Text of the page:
[Frontiers in Bioscience 12, 2772-2781, May 1, 2007]
Tweak and FN14 in central nervous system health and disease
Department of Neurology and Center for Neurodegenerative Disease, Emory University School of Medicine, Atlanta, Georgia, USA.
TABLE OF CONTENTS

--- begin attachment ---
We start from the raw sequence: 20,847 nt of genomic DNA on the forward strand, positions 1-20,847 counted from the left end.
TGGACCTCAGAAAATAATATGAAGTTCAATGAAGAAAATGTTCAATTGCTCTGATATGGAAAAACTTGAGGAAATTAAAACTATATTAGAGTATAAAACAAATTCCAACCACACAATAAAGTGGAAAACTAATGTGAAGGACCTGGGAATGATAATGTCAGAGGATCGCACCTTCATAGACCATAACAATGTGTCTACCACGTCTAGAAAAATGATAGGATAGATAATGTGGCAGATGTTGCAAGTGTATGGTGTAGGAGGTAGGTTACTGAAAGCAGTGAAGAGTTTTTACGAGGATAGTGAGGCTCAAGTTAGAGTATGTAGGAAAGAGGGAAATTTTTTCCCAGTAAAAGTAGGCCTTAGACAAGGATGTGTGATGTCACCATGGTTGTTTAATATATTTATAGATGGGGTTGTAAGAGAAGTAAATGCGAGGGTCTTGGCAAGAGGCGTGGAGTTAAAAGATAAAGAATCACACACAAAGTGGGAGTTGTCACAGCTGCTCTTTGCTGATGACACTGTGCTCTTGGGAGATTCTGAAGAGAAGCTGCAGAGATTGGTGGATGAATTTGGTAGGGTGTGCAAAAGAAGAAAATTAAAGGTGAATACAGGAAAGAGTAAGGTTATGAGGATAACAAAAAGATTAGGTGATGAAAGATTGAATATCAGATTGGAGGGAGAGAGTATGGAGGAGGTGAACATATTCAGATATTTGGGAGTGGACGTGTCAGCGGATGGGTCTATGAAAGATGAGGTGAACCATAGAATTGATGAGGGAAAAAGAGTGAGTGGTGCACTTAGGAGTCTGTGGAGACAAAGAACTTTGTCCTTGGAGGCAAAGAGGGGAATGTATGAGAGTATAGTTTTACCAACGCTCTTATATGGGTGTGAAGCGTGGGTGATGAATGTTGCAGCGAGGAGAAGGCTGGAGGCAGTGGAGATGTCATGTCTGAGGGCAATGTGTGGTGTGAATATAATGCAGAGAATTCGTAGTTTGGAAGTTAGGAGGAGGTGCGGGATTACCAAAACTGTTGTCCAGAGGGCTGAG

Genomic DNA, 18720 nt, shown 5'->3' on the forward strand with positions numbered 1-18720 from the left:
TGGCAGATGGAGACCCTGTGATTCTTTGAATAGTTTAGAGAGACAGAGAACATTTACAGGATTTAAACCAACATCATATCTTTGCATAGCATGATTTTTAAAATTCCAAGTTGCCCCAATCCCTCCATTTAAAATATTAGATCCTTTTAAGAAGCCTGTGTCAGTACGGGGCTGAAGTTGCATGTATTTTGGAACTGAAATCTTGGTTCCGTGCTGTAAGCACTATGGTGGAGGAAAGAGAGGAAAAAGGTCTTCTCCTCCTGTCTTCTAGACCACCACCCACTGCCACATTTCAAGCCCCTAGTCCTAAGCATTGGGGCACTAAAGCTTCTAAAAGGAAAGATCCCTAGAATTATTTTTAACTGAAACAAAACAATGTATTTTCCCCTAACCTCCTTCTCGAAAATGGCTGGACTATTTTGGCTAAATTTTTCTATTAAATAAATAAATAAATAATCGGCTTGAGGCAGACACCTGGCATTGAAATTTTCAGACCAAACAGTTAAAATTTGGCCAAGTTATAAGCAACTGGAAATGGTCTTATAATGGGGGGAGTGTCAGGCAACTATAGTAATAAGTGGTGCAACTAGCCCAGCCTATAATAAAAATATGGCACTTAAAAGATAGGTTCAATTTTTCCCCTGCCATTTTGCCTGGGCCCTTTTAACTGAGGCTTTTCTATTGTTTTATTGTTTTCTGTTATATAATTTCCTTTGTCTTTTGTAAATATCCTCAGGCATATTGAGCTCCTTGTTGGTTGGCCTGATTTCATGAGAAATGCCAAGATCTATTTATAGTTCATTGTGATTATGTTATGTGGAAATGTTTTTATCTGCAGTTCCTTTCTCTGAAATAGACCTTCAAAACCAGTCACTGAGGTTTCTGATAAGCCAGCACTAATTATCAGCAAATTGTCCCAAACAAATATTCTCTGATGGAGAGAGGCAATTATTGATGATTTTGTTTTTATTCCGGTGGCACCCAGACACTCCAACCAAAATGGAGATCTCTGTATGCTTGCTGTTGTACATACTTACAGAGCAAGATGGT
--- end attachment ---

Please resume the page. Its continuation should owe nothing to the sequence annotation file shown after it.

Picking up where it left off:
The tumor necrosis factor superfamily (TNFSF) of cytokines comprises 19 ligands and 28 receptors (1). Ligand-mediated activation of TNFSF receptors plays a role in the pathogenesis of multiple central nervous system (CNS) diseases such as multiple sclerosis (2) and cerebral ischemia (3). Tumor necrosis factor-like weak inducer of apoptosis (TWEAK) is a member of the TNFSF (4) that binds a small cell surface receptor known as fibroblast growth factor-inducible 14 (Fn14) (5-7). There is a growing body of evidence indicating that the interaction between TWEAK and Fn14 plays a role on cell death, regulation of the permeability of the neurovascular unit (NVU) and development of an inflammatory response in the CNS under physiological and pathological conditions (8, 9). Accordingly, here we will review the information available to this date on the role of this cytokine and its receptor in the CNS.